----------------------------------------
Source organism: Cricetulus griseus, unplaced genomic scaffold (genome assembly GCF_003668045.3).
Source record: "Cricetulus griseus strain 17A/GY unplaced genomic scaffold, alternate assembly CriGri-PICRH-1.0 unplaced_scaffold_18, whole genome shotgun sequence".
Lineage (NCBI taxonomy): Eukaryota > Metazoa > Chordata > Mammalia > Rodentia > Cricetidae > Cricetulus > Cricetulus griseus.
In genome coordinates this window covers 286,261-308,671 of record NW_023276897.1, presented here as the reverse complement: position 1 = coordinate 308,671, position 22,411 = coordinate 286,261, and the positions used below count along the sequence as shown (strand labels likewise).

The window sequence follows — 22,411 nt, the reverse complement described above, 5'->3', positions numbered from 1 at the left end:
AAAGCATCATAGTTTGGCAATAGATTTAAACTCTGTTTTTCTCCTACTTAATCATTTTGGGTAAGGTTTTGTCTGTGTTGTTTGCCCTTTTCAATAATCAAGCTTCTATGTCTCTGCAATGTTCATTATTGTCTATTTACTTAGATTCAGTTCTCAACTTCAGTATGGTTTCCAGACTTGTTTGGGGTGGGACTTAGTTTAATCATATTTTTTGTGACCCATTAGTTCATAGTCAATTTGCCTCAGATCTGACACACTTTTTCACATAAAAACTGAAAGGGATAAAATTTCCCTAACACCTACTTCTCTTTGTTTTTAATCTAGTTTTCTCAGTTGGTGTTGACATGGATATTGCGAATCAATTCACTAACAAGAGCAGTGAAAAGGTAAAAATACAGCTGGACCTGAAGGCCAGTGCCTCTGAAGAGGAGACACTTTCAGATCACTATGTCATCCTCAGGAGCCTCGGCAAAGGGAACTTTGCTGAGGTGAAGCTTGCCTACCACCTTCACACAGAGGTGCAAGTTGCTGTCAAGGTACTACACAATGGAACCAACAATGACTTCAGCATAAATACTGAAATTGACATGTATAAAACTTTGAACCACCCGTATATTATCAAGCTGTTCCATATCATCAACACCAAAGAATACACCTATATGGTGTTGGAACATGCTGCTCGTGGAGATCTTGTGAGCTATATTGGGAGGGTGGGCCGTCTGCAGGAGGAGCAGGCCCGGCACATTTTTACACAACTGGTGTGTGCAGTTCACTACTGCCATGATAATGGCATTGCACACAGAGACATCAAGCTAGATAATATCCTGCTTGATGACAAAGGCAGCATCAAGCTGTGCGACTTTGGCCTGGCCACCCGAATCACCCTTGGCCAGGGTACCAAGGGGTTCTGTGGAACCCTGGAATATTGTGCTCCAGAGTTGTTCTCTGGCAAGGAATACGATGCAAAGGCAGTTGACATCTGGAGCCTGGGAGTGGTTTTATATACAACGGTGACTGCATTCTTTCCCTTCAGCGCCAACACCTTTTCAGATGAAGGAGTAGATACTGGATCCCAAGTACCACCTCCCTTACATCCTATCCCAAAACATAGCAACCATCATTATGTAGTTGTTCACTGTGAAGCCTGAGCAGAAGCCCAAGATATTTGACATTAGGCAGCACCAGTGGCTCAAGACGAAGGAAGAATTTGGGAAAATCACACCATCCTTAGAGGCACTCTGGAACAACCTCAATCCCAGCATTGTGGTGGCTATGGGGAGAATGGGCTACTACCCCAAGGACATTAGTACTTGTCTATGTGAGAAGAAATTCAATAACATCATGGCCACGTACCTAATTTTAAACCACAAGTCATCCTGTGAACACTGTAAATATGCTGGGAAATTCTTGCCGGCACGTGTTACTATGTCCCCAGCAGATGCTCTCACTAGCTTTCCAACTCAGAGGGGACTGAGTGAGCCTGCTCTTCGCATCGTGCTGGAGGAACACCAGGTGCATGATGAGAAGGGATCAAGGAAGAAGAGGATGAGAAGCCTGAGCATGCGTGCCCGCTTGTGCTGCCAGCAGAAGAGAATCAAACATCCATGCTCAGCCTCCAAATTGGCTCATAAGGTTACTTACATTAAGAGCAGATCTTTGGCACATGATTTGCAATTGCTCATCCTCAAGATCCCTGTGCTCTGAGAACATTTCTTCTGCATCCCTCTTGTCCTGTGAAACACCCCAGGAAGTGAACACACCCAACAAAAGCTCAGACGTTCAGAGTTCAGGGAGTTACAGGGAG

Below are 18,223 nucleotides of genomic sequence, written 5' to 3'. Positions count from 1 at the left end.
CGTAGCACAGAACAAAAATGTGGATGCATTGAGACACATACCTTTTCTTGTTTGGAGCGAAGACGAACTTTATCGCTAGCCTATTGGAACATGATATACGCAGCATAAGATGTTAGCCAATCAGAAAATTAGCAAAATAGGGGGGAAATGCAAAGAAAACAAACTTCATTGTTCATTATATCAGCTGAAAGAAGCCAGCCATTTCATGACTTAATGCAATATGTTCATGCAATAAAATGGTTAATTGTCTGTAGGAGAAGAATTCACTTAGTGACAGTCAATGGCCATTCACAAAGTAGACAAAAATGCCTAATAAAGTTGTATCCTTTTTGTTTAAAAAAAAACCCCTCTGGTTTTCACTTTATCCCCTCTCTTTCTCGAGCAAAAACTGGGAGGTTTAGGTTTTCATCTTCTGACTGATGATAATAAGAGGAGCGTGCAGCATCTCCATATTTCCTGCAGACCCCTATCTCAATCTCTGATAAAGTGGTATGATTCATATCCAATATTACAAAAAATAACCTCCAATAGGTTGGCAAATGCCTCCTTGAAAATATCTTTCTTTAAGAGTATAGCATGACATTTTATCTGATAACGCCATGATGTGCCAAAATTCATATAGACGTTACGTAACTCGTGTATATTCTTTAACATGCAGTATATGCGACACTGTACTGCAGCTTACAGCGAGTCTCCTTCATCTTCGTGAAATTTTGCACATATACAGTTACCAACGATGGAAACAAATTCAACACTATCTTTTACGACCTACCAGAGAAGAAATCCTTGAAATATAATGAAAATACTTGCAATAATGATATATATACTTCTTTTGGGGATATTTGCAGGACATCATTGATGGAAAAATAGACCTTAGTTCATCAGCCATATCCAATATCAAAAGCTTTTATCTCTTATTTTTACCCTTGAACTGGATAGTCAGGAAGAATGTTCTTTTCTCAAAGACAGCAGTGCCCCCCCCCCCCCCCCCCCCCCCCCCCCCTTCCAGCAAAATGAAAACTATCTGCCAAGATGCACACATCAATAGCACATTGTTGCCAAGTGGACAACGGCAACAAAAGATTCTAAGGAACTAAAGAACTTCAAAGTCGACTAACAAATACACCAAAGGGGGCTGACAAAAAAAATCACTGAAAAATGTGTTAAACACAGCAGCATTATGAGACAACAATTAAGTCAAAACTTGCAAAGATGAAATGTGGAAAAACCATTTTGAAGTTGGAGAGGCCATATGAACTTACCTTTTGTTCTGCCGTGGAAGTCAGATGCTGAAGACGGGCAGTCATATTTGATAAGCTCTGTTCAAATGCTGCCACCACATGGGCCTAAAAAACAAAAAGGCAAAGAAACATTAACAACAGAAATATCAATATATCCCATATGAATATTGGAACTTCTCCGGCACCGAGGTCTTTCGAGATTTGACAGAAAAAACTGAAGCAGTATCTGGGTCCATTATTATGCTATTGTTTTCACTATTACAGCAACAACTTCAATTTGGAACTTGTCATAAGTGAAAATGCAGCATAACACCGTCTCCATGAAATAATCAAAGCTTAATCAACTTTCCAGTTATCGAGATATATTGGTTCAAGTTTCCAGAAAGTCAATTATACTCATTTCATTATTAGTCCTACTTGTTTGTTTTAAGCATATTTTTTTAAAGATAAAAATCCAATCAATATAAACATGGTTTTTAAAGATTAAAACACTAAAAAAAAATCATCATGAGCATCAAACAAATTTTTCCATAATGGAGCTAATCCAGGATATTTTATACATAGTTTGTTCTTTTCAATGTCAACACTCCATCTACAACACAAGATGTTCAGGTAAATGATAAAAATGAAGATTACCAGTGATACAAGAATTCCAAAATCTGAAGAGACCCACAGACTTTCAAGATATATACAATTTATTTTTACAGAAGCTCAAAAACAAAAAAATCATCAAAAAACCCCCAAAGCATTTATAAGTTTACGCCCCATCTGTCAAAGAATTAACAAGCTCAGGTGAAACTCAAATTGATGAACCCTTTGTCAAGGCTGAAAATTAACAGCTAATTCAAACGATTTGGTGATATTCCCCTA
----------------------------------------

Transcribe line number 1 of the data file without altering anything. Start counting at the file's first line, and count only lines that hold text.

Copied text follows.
Source organism: Cricetulus griseus, unplaced genomic scaffold (genome assembly GCF_003668045.3).